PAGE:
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D. P. Moran
Margaret Aylward Raymond Chandler Paddy Coad Patrick Comerford John Condon Donnchadh Ruadh Frank Edwards Alfie Hale D. P. Moran Cardinal Wiseman

 


D

avid Patrick Moran, the son of a builder, was born in Waterford in 1871. He was educated in Mount Sion schools and later in St. Vincent’s College, Castleknock. On leaving school he went to London where he gained his first journalistic appointment at the ‘Star’ newspaper, founded by T.P.O’Connor. Moran was attracted to the Irish language movement and, through it, to Irish nationalism, during his thirteen years in London. In 1898 he returned to Dublin and joined the Gaelic League. He married Teresa O'Toole, the daughter of Captain O'Toole, an intimate of Parnell and Mayor of Waterford on three occasions in the 1890's. Moran was brother of E. P. Moran, a prominent lawyer in the U.S.A. and Ireland who was specially briefed with a number of American colleagues to defend O'Donnell, after O'Donnell was charged with the murder of Carey, the informer of the Phoenix Park assassins.

In 1900 he founded the Leader, an outspoken weekly publication that played a very important part in the development of the cultural and national aspects of the Irish character. The Leader was an immediate success. A special horse and cart was engaged to supply newsagents, so great was the demand. He was a gifted and vigorous writer with a keen intellect that was tinged with a deep sarcasm. He had a gift for name-calling and abuse and he used his paper to excoriate and decry the faults and failings of other nationalists.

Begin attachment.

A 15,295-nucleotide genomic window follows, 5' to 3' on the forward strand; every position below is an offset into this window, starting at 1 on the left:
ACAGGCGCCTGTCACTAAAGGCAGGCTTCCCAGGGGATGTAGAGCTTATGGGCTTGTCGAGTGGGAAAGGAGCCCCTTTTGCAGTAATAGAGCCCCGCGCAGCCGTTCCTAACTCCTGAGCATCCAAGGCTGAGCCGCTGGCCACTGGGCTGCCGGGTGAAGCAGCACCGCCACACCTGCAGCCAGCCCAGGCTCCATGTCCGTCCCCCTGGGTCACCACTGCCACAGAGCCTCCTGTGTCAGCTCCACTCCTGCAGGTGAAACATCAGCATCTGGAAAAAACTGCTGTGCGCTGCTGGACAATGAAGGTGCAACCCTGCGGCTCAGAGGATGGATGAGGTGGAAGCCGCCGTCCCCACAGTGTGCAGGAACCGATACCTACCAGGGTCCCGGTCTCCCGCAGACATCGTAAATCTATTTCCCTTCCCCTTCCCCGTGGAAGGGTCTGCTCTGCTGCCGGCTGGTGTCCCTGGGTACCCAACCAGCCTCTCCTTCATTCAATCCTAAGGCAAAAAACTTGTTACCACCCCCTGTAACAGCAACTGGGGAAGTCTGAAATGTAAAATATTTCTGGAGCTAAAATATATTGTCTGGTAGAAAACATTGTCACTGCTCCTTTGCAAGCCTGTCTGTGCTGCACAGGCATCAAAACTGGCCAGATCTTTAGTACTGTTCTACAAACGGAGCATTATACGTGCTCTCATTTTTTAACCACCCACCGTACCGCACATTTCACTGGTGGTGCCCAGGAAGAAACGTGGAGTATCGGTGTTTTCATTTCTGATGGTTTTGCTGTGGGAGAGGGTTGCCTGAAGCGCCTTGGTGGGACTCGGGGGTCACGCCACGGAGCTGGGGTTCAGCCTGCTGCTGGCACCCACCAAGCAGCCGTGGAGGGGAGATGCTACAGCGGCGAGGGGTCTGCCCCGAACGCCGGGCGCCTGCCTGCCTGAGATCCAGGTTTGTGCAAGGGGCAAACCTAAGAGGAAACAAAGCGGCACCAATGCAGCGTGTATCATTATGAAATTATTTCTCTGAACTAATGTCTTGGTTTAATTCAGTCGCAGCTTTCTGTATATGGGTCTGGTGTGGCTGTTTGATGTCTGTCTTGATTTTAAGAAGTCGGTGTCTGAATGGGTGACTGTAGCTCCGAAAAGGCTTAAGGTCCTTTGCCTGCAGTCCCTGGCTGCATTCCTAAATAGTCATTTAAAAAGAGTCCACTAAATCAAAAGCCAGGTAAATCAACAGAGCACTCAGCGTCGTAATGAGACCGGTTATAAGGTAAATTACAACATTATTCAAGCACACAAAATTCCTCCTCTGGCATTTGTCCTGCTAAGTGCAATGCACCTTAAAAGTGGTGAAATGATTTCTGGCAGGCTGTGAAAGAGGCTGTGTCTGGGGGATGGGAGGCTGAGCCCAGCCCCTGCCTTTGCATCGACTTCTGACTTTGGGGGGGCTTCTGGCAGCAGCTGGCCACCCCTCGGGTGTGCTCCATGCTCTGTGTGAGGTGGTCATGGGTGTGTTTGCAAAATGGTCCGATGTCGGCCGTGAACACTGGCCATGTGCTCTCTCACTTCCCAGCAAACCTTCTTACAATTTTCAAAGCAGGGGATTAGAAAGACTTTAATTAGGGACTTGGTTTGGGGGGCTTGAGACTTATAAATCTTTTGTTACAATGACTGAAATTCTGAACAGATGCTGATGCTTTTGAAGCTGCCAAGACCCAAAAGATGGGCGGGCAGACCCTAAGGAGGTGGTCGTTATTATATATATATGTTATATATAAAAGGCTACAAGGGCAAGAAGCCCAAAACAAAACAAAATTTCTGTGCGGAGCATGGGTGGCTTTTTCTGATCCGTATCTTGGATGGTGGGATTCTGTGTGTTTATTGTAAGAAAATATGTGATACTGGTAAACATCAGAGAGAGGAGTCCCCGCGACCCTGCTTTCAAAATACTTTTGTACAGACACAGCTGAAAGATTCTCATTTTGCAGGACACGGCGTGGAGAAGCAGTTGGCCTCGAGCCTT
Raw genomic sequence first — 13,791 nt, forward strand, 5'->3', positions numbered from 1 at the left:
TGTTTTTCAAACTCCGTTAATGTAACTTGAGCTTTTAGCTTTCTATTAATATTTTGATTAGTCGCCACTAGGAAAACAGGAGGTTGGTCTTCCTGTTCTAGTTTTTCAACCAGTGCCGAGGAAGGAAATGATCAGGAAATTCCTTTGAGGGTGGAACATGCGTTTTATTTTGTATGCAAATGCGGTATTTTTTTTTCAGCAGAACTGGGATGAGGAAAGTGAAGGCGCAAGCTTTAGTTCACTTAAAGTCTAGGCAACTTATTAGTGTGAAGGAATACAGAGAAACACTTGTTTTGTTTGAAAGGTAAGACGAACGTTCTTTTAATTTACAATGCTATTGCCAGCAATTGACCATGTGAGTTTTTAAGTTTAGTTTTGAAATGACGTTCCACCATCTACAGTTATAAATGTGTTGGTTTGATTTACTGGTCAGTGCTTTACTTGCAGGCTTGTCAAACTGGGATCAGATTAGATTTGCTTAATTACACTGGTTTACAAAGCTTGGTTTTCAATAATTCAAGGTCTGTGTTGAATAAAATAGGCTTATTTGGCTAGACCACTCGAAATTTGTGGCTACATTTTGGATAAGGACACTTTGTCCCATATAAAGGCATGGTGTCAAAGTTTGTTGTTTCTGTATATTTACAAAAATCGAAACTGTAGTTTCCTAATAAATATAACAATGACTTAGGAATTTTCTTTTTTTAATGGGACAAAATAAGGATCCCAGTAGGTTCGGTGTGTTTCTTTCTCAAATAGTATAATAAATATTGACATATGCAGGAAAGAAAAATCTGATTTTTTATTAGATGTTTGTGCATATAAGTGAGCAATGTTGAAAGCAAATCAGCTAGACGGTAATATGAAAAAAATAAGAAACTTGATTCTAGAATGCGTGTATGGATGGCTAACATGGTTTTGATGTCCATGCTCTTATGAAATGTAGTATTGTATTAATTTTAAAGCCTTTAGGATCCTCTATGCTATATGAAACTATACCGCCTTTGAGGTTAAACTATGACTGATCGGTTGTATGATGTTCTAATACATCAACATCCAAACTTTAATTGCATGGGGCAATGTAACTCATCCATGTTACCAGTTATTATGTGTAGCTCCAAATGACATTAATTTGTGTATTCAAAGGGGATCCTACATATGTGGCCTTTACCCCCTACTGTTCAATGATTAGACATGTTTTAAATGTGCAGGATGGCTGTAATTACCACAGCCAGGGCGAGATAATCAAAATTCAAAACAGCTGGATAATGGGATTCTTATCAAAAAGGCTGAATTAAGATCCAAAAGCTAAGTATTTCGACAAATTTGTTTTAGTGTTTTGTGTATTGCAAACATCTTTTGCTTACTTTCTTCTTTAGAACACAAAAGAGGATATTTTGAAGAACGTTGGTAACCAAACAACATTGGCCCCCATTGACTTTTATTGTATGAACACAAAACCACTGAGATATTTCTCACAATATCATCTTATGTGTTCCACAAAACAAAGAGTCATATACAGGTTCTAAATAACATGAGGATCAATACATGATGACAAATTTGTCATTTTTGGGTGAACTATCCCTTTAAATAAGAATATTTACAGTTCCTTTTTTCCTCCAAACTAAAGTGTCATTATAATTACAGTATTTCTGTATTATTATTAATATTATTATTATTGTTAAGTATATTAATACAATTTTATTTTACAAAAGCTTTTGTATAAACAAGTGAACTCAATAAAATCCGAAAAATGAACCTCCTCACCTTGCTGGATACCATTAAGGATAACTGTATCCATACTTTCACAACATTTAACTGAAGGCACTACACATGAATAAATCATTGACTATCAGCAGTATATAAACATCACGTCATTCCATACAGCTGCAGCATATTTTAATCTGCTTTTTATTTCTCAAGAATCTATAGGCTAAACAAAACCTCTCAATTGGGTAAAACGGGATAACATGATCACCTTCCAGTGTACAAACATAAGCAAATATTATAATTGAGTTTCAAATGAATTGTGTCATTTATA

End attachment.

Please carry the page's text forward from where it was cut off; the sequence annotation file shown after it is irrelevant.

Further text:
The Leader attracted a lot of Irish advertising and Moran saw the publicising of Irish goods as one of its main roles. He advocated "buy Irish" campaigns but sensibly warned that the Irish people would buy Irish goods only if they were "as good and as cheap" as imports.

Moran supported the industrial development authorities set up in some Irish towns from 1903 onwards. Small and middle-sized businesses were represented in these, unlike the bigger and older enterprises that dominated the chambers of commerce. Moran attacked the latter as "chambers of importers", run by Protestants and a few "west-British" Catholics such as William Martin Murphy. The Leader took regular swipes at Murphy, and especially at his "ha'penny dreadful", the Irish Independent. He ridiculed the English culture of cheap papers and music-hall entertainment, associating The Irish Times with this subculture by dubbing it "Alf Fox" (the pen-name of the paper's horse-race tipster) or, less subtly, "The Bigot's Dustbin". He knew Ireland must provide its own cheap popular culture and he thought that this could be done by the Gaelic League with its concerts and ceilithe.